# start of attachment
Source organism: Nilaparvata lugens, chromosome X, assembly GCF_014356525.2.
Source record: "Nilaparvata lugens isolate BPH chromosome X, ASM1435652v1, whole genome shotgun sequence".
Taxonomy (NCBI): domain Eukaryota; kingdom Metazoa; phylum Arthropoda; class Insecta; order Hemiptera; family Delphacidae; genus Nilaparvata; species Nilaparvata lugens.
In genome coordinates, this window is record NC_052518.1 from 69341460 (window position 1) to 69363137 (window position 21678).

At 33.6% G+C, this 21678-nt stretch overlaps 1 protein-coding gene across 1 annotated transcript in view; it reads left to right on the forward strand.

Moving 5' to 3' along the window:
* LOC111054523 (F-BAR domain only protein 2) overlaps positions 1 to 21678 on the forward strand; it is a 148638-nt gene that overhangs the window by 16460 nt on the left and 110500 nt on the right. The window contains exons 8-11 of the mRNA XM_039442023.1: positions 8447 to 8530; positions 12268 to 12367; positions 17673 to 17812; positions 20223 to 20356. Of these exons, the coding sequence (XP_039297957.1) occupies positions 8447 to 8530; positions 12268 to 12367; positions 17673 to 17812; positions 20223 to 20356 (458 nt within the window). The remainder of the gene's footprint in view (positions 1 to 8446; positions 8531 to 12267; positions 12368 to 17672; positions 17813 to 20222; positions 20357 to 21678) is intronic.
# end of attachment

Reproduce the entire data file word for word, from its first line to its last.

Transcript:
Source organism: Nilaparvata lugens, chromosome X, assembly GCF_014356525.2.
Source record: "Nilaparvata lugens isolate BPH chromosome X, ASM1435652v1, whole genome shotgun sequence".
Taxonomy (NCBI): domain Eukaryota; kingdom Metazoa; phylum Arthropoda; class Insecta; order Hemiptera; family Delphacidae; genus Nilaparvata; species Nilaparvata lugens.
In genome coordinates, this window is record NC_052518.1 from 69341460 (window position 1) to 69363137 (window position 21678).

At 33.6% G+C, this 21678-nt stretch overlaps 1 protein-coding gene across 1 annotated transcript in view; it reads left to right on the forward strand.

Moving 5' to 3' along the window:
* LOC111054523 (F-BAR domain only protein 2) overlaps positions 1 to 21678 on the forward strand; it is a 148638-nt gene that overhangs the window by 16460 nt on the left and 110500 nt on the right. The window contains exons 8-11 of the mRNA XM_039442023.1: positions 8447 to 8530; positions 12268 to 12367; positions 17673 to 17812; positions 20223 to 20356. Of these exons, the coding sequence (XP_039297957.1) occupies positions 8447 to 8530; positions 12268 to 12367; positions 17673 to 17812; positions 20223 to 20356 (458 nt within the window). The remainder of the gene's footprint in view (positions 1 to 8446; positions 8531 to 12267; positions 12368 to 17672; positions 17813 to 20222; positions 20357 to 21678) is intronic.